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The Runt Phenomenon

Recently, we have noticed an interesting  phenomenon... a seemingly 
increasing number of runt hedgehogs. In our first year of breeding, 
we didn't see any. Then we saw them occasionally. In the past three 
months we have seen several in our own litters and also heard others 
report them more often than ever before. 
Among ours, some are smaller than their siblings at birth and remain 
somewhat smaller until final  adult size is achieved  (when they are 
often as  large or larger than their siblings). The ones that really 
concern us are those who start out the same size as  their  siblings 
and appear to  simply  "fail to  thrive." Of the  babies we have had 
like that, most  have  either  been in large litters, or  have  been 
fostered with  slightly older litters. That led us to  theorize that
perhaps they have been pushed out of the way and have  gotten enough
milk to survive, but not enough to thrive? To try to remedy this, we
have given supplemental feedings  when possible- though  some of the
little guys just annoint with it! Another thing I have noticed about
the lil guys in this group is that they seem to open their  eyes and 
get fur and teeth at the  same time as their siblings, but that they 
don't lose their baby quills and get adult quills until they finally
hit a growth spurt. We have had some who didn't survive, despite our
best efforts, but have also had others who eventually  thrived, such 
as  our Lady Sampoernella,  and a  little guy named  Squidge who now
lives with the wonderful Musgrove family in Texas!
Our  current  runt  has been  dubbed "Tiny Tim"  and he is quite the 
trooper! The  pictures  on  this page are of him. Tim and his sister 
Latte were rejected by their mother, and were  placed with different 
foster families. Tim's family had 5 babies and a mom I knew to be an 
excellent foster mom, and Latte's family  had just  two babies and a
mom I wasn't sure  about as  a foster  mom. Both  Tim and Latte were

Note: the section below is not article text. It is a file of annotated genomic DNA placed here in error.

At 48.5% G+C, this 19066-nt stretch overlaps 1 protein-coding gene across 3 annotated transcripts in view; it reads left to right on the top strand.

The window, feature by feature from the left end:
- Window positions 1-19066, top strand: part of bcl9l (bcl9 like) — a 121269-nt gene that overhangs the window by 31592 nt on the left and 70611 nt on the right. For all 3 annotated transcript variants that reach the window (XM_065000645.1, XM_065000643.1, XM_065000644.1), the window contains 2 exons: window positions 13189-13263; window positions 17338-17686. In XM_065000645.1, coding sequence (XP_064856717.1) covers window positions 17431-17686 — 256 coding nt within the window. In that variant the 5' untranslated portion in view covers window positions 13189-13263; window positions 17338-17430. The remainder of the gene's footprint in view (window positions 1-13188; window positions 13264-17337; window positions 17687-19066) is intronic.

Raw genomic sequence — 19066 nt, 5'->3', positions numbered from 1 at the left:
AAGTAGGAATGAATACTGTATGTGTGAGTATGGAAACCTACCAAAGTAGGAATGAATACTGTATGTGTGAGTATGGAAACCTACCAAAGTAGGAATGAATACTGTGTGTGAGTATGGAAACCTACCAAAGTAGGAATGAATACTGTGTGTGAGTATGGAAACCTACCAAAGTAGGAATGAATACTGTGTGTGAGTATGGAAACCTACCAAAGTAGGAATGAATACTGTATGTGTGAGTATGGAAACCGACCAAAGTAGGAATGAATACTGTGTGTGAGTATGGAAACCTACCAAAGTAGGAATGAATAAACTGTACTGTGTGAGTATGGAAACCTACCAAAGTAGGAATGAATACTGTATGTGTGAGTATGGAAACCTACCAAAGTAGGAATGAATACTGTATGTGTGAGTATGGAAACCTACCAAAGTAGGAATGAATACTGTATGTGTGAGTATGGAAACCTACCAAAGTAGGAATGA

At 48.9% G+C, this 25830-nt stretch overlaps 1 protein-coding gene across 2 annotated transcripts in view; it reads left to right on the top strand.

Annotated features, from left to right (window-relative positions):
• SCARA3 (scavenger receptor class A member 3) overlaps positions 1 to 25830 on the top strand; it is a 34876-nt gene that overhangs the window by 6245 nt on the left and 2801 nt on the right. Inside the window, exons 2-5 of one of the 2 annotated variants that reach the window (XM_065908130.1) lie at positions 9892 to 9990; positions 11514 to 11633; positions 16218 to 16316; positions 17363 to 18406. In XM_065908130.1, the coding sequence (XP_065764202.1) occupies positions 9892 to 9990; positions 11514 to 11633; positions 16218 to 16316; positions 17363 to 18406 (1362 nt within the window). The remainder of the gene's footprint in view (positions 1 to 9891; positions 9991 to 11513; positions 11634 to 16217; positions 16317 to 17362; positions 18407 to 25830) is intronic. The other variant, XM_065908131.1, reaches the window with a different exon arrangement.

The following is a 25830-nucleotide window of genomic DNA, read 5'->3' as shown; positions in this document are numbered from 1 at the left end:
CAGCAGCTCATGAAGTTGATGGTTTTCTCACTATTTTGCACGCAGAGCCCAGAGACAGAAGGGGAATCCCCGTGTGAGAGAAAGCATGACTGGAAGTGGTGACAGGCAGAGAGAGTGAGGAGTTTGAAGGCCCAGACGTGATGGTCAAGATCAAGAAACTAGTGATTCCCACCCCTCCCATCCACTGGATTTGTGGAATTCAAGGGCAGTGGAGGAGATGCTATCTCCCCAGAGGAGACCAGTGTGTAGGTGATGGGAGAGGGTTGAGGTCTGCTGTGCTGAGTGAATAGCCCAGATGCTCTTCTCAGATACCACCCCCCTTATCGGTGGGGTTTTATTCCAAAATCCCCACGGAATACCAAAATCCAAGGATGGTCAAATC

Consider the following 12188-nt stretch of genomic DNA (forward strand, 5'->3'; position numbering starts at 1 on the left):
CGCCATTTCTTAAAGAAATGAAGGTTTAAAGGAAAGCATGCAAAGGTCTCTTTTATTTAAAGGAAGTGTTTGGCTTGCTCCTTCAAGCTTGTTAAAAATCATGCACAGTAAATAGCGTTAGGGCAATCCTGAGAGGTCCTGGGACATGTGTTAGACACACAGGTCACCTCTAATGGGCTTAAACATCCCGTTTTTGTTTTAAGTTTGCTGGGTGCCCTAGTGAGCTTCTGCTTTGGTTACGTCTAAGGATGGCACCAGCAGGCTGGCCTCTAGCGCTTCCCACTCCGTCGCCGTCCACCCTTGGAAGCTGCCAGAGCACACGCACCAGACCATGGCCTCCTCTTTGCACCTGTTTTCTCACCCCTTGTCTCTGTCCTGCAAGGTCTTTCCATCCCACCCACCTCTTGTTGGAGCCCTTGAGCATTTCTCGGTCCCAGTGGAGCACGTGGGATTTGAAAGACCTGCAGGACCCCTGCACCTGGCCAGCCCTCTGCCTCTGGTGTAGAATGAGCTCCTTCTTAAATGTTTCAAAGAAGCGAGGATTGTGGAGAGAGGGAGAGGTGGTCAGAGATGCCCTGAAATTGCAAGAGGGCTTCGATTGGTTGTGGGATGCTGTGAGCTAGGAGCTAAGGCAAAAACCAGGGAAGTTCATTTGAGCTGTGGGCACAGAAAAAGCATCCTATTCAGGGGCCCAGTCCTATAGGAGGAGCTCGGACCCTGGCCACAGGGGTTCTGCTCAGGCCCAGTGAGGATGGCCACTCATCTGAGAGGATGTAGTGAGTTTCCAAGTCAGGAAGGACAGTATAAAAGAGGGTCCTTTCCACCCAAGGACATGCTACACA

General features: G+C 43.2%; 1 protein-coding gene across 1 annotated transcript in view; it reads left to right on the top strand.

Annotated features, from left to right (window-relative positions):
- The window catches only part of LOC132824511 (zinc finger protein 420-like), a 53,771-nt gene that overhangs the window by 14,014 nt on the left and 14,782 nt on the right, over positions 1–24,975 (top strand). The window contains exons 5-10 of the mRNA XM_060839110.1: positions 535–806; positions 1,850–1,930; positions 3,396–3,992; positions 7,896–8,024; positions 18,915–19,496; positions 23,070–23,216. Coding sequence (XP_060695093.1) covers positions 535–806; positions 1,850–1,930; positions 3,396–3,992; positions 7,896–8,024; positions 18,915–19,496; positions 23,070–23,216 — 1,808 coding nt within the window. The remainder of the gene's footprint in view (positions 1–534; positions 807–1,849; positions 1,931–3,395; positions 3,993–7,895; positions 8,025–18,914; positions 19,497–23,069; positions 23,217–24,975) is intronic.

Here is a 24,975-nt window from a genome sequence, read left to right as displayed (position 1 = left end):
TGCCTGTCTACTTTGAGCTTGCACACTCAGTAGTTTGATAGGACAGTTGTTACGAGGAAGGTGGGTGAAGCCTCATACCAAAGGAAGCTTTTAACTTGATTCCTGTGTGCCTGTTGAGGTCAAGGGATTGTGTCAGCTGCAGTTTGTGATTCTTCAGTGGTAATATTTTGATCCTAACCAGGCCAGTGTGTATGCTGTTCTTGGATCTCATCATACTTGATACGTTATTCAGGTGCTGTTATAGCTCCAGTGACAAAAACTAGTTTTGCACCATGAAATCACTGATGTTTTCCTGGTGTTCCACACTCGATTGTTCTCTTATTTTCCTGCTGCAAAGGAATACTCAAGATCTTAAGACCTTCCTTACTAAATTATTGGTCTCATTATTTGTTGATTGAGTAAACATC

normal sized at birth. Latte  was a bit behind  her siblings in size 
and growth rate, but  not too  badly. Tim,  however, never seemed to
grow much. When he was about 4 weeks old I placed him with  a foster 
family of newborns, since he was the same size as they!  He weighed
24 grams! At almost 7 weeks old we gave him a  place of his own and 
have put him on Select Diet (a nutrient dense hedgehog food that is 
soft enough for him to chew) and  are providing  him with a shallow 
water dish and a shallow dish with a little formula in it. He seems 
to eat his weight in Select Diet, but so far hasn't gained any!  We 
keep rooting for him and hoping he will be ok!

Note added 12/28/99: Tiny Tim has grown up to be a normal sized
sweetie, who surprised us by becoming a very handsome chocolate white!
Using the same techniques we tried with Tim, we have been able to 
help several more severely runt babies survive and thrive. I've 
started referring to these hedgies as "DD" babies because they are not
only small in stature, they also exhibit several developmental delays.
For example, they do not begin the process of quilling, which marks 
the transition from adolescence to adulthood, until their size catches
up, and some do not grow hair until much later than would normally be
expected. Bravo to these tiny troopers, the spirit with which they
fight to survive against all odds is truly amazing!

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Tiny Tim has delighted visitors.


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